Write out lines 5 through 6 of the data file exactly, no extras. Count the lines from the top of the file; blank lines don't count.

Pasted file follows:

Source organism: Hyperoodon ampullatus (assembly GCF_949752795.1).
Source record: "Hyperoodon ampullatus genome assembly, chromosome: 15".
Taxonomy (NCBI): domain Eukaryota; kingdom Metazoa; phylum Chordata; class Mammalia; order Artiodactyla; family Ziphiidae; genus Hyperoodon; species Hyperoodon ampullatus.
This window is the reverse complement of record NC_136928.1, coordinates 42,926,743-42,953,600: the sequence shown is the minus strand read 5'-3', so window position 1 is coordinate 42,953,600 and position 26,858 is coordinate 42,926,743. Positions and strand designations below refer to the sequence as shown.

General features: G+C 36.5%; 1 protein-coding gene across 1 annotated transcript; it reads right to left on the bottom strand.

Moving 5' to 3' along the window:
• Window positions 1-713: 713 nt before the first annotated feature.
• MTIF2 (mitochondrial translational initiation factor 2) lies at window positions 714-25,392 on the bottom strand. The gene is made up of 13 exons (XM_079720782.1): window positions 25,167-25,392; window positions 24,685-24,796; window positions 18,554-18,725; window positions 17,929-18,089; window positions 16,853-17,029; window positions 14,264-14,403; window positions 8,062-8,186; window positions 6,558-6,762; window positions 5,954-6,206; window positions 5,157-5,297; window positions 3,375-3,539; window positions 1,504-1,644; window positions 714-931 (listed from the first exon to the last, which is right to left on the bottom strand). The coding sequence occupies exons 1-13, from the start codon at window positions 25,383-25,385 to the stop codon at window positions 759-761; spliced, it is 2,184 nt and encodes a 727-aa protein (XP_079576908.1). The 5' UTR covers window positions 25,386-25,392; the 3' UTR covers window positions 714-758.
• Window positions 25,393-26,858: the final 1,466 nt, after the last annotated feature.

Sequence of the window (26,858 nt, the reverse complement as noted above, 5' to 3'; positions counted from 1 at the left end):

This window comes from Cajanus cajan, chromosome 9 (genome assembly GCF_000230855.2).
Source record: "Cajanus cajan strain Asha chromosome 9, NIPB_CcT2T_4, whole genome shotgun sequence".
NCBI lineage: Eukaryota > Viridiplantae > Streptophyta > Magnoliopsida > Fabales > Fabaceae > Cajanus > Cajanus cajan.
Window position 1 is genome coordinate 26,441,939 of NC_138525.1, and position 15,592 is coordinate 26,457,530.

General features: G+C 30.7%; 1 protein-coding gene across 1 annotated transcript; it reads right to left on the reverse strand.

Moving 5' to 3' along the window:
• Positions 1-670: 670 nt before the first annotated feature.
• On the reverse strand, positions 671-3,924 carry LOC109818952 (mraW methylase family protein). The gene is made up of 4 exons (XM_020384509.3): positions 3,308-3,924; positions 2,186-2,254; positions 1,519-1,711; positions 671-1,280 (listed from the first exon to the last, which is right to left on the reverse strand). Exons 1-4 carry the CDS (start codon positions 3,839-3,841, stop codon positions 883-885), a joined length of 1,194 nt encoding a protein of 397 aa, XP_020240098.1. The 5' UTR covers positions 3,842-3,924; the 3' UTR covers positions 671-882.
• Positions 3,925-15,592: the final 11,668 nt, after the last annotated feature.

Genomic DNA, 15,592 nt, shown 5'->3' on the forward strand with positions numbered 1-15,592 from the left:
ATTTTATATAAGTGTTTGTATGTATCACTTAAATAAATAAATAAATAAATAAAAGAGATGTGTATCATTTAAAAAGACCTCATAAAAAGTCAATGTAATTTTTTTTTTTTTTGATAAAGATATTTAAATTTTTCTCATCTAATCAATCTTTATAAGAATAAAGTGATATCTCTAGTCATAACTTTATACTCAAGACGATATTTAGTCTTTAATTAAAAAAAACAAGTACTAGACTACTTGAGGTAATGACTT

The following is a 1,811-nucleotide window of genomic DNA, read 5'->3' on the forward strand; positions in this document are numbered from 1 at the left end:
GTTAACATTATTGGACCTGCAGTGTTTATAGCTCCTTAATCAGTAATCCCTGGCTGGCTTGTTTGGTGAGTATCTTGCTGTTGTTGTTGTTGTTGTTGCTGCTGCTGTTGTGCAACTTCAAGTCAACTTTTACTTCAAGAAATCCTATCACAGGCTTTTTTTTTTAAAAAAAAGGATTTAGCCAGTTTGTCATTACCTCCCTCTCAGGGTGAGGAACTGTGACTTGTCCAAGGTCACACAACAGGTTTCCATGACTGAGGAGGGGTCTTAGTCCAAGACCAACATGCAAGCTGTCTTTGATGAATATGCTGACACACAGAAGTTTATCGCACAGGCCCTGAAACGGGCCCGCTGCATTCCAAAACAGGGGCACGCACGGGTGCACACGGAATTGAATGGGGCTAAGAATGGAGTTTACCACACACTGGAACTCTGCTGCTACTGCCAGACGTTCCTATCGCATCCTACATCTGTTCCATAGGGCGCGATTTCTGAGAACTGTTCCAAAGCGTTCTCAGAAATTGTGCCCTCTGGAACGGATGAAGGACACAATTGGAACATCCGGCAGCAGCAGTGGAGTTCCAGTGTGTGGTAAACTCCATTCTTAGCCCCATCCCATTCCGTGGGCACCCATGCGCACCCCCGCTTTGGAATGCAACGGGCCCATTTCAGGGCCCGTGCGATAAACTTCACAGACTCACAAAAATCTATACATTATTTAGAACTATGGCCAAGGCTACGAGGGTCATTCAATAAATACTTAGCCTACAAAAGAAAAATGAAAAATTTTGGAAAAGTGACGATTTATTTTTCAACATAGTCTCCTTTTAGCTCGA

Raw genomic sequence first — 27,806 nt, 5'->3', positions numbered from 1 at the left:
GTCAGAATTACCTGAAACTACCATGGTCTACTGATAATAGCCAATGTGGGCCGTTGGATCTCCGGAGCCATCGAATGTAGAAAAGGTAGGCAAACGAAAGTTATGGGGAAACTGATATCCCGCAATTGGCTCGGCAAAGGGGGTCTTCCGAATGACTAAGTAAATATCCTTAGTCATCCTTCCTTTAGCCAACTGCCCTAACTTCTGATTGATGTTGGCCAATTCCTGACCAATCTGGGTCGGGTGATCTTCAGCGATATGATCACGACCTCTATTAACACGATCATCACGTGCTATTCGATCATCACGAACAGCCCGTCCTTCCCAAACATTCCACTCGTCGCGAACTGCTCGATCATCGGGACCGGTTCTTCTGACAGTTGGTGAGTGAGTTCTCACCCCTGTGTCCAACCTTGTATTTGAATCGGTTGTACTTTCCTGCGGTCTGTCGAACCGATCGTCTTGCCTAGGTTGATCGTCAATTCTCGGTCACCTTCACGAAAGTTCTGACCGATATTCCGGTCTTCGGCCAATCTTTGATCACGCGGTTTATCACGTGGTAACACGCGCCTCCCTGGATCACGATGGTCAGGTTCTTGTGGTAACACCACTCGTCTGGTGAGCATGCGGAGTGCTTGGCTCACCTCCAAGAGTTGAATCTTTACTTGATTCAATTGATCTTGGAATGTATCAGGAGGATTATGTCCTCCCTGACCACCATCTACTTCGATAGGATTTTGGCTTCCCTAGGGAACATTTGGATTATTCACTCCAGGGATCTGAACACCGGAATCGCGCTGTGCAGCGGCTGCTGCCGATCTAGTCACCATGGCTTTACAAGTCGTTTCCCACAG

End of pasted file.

General features: G+C 36.5%; 1 protein-coding gene across 1 annotated transcript; it reads right to left on the bottom strand.

Moving 5' to 3' along the window: